It is also known that large gauge (22 gauge or greater diameter) spinal needles have an advantage over smaller diameter needles because a larger gauge provides better tactile and proprioceptive feedback to the operator as the needle tip is advanced through the tissues of the back during application. In addition, because the 22 gauge or larger diameter needle is more rigid, it can be more easily and accurately directed to the target site without undetected deflection of the tip.
It is the principle object of this invention to improve upon the Witt needle (U.S. Pat. No. 4,842,585) construction, or any others, not currently known, employing this metal cannula construction.
Thus, it is the object of the invention to provide a cannula for introduction into the subarachnoid space which minimizes cutting and/or tearing damage to the nerves, blood vessels and dural membrane through the use of a needle tip geometry of pencil point design, but the major surface angle of which is inclined enough to prevent "blunt" tip trauma to penetrated tissues.
It is a further object of this invention to prevent the formation of fish-hooks at the tip of the cannula which result after a sharp needle point (example: Quincke or Pitkin tipped needles) encounters calcified or fibrous tissue or bone. The re-introduction of the fish-hooked tip into the soft tissues can cause further tissue trauma.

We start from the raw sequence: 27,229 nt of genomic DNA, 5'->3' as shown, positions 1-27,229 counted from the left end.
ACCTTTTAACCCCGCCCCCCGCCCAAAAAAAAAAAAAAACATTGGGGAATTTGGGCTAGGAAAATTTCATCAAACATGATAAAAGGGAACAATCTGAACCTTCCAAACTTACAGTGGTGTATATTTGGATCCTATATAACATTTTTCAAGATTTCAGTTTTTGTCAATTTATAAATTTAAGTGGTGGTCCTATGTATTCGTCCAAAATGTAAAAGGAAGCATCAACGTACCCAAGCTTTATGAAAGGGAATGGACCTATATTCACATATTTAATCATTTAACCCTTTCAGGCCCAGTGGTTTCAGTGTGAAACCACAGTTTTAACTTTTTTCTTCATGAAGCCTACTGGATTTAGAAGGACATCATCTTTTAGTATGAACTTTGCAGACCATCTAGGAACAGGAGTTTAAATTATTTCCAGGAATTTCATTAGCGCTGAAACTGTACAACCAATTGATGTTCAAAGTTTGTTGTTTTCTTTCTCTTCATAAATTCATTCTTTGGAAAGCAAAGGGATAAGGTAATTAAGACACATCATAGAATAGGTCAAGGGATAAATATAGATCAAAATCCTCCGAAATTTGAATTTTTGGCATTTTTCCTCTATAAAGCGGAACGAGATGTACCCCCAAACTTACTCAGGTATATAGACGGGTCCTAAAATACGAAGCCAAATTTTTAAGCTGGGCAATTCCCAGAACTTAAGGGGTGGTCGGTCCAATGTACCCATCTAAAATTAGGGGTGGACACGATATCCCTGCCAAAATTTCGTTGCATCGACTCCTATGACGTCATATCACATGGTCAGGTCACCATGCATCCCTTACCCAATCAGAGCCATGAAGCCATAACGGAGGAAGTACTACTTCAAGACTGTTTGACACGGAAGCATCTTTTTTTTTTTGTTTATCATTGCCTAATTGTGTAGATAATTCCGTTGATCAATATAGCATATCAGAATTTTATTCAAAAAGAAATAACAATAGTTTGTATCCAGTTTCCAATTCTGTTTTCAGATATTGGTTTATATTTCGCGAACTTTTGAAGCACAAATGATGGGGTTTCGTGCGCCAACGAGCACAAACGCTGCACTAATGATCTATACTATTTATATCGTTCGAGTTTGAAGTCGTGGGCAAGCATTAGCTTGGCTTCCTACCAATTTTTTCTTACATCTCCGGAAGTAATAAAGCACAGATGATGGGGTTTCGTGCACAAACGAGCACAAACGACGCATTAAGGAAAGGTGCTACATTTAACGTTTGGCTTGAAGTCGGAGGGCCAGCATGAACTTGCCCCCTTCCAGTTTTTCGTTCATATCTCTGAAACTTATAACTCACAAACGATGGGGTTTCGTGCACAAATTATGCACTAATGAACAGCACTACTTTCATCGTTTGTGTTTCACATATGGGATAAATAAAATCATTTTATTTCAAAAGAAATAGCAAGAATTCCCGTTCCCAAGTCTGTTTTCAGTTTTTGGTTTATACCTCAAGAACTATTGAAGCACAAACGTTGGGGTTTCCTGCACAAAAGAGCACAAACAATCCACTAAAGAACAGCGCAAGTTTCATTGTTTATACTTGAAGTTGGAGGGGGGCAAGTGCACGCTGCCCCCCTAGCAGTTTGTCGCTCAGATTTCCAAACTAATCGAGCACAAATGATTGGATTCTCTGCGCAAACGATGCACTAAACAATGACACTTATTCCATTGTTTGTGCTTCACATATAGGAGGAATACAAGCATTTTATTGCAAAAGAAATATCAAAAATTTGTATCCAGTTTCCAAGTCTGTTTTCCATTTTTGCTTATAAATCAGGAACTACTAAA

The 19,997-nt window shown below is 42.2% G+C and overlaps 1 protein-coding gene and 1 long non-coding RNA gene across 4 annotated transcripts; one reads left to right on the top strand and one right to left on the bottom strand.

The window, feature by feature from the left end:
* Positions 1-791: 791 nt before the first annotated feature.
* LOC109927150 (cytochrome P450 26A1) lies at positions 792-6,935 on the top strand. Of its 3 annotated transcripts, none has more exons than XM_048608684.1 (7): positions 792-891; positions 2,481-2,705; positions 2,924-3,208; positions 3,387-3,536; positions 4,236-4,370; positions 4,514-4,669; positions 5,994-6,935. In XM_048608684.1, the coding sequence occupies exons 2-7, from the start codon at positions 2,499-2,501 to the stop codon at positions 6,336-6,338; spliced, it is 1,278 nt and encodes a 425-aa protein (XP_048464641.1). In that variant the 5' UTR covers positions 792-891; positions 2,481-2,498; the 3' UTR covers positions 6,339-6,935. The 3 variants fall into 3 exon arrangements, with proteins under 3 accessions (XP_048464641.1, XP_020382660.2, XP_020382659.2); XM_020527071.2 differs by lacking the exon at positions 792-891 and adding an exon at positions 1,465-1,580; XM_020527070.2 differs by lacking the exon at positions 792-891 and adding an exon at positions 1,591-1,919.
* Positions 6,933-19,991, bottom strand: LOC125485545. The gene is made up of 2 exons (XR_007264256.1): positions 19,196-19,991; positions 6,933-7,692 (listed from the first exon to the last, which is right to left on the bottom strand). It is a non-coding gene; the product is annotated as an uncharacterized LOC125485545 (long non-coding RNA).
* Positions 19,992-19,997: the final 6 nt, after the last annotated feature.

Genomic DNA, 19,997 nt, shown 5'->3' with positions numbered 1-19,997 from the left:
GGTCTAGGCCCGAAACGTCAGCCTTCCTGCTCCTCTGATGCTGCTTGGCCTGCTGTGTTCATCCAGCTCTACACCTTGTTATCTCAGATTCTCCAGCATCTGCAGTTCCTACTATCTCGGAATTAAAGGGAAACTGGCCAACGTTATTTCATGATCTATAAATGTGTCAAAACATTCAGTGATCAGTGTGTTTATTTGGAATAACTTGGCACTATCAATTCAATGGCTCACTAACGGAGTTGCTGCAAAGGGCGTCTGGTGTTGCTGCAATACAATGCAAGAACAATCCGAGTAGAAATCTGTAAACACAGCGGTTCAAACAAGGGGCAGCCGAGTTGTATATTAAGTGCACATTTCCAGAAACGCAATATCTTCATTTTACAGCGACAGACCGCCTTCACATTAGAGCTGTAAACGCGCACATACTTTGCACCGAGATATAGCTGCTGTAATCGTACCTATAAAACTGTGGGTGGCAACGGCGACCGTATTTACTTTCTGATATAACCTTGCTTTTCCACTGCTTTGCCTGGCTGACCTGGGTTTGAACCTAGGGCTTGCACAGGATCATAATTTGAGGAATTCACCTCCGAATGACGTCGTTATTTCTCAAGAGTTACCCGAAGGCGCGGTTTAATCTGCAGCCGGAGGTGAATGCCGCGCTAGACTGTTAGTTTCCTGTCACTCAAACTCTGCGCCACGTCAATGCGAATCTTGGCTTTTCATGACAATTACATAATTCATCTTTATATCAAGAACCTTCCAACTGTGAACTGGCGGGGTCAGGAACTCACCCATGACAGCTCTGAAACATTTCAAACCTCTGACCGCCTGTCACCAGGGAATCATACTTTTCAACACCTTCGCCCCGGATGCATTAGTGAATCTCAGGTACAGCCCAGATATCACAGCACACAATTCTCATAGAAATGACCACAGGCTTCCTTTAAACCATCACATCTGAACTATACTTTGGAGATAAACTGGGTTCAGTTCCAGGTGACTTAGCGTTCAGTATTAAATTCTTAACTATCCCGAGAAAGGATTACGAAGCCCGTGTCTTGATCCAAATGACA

It is a further object of the invention to provide a cannula for introduction into the subarachnoid space which minimizes damage and/or penetration of structures immediately beneath the dura by locating the sideport opening of the cannula as close to the tip of the cannula as possible, thereby reducing the distance the tip of the cannula must penetrate before cerebral spinal fluid (CSF) is obtained as confirmation of subarachnoid placement.
It is a further object of this invention to facilitate easy and rapid backflow of CSF and therefore rapid confirmation of dural membrane puncture because of the large gauge of the introduced cannula.
It is a further object of this invention provide a cannula-obturator apparatus for introduction into the peridural tissues which minimizes tissue damage from the edges of the laterally placed cannula sideport by the use of a positive fitting obturator advanced flush to the surface of the cannula.
It is a further object of this invention to provide a cannula that upon penetrating into the subarachnoid space allows the safe placement of an indwelling catheter through such a cannula by minimizing shearing of said catheter as it is withdrawn or advanced through the sideport due to the presence of appropriately rounded sideport edges and an elliptically designed sideport opening.
It is an further object of this invention to provide a cannula that allows for the subarachnoid placement of catheters of sufficient diameter so as to overcome the disadvantages of small diameter subarachnoid catheters.